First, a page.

Flying spaceships and evading incoming asteroids is the unlikeliest way to cure cancer. Isn’t it? Who would have imagined that playing an arcade/action space game can help cancer research? And yet a team of scientists, gamers and designers from Cancer Research UK, Amazon, Google, Facebook and others just unveiled such a simulation game called ‘Play to Cure: Genes in Space’.
This free game, available on both iOS and Android, intelligently uses gamification to analyse, sort out, translate and find patterns in genetic data which can then be used in developing life saving treatments for cancer diseases.
Like most science enthusiasts, we too were very excited about this new innovative idea and couldn’t wait to get our hands on the app but then, somewhere at the back of our heads, we did have some lingering doubts about the fun quotient of the game and the extent the designers have to compromise to balance the primary purpose of the app, in this case cancer research, and entertainment. But we must admit that we were surprised. They did pull off a great game app.
The game is set 800 years from now in the future. A mysterious substance, called Element Alpha, found in the voids of deep space has many applications in medicine, engineering and construction, and the demand for it has been exploding in the intergalactic market.
The gamer, as an employee of Bifrost Industries, one of the largest traders of the substance, must collect as much Element Alpha as possible to upgrade spacecraft, weapons and stuff and rise through the ranks at the company from Recruit to Galactic Legend.
The gamers need to navigate the spaceship through asteroids and empty space and amass Element Alpha. They also need to plan their routes to maximise Alpha collection and time the substance trading to increase profits.
But how does this help cancer research? Scientists need to analyse vast amounts of genetic data as part of their research. They have to sift through DNA microarray structure of tumour cells to identify subtle patterns, peaks and troughs of DNA faults to identify what causes cancer.
The computers can do a part of this task without human intervention but, as in the case of reading captcha codes, humans perform better than the existing software programs in identifying subtle changes in DNA microarray data patterns.
The game translates vast DNA microarrays into asteroid fields and the DNA faults into Element Alpha. So, when a gamer is navigating his spaceship and mapping routes to haul Element Alpha, he is actually identifying the DNA faults in an enormous genetic data. By translating tedious work into an enjoyable game played by hundreds of thousands of gamers, what normally takes hours for the scientists to do, the same can be done now in minutes.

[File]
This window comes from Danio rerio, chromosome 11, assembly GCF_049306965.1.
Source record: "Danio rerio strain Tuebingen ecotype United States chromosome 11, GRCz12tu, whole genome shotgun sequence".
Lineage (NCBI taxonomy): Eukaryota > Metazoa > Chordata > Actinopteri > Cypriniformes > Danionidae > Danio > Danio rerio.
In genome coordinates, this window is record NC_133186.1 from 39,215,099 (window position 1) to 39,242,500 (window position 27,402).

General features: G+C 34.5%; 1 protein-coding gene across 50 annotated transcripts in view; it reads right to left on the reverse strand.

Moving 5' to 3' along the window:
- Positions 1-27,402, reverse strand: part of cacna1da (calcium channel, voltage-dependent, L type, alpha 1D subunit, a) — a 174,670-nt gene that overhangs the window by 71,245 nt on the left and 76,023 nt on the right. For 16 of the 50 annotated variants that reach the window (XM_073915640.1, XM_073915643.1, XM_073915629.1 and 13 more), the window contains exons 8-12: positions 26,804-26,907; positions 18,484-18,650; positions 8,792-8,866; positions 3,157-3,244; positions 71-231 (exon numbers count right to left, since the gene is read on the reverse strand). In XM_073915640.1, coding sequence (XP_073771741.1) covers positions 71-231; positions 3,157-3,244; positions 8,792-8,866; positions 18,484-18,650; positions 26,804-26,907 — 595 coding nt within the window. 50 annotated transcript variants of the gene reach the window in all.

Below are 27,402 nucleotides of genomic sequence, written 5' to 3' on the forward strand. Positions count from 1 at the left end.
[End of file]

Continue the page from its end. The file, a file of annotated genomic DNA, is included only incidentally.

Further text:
The good: It’s a cool and very creative idea. The thought that you are helping a worthy cause adds value and meaning to what you are doing. Now when an irritated mother scolds her high school son to get off the games and do his homework, he can give a perfect altruistic excuse saying, ‘But Mom, I am helping cure cancer’. The graphics, while not the industry best, are pretty impressive. The ships are awesome. The game is simple and anyone can learn to play it. It has good action quotient to make it enjoyable. In fact, unless explained, most people probably won’t get where the science part is in the game when playing it.
The not so good: The game requires much optimisation. It needs to be made compatible with more devices to attract more players. Right now, the game can be played only on iOS 4.0 or later and Android 2.3 and up but we experienced crashes on even the best available smartphones in the market.
A serious issue that annoyed us is that when a player exits from the game and logs in later, all progress is lost and the player has to begin it all over again. It can be disheartening to go from Level 15 to Level 1 for gamers every time they log out and this is a big put off. Also, one needs to log in every time the game is played.
At times, the asteroid field seems too dense and nearly impossible to get through without dying. And they come in too fast for touch controls. But then, since these asteroid fields are but translation of genetic data, we assume that there isn’t much the gamers can do about it.
If the above glitches can be worked out (this is only the first version, so bugs are expected), the game can attract more popularity. A little more optimisation to this fantastic idea would be great. Now every smartphone user can be a science hero and help scientists beat cancer.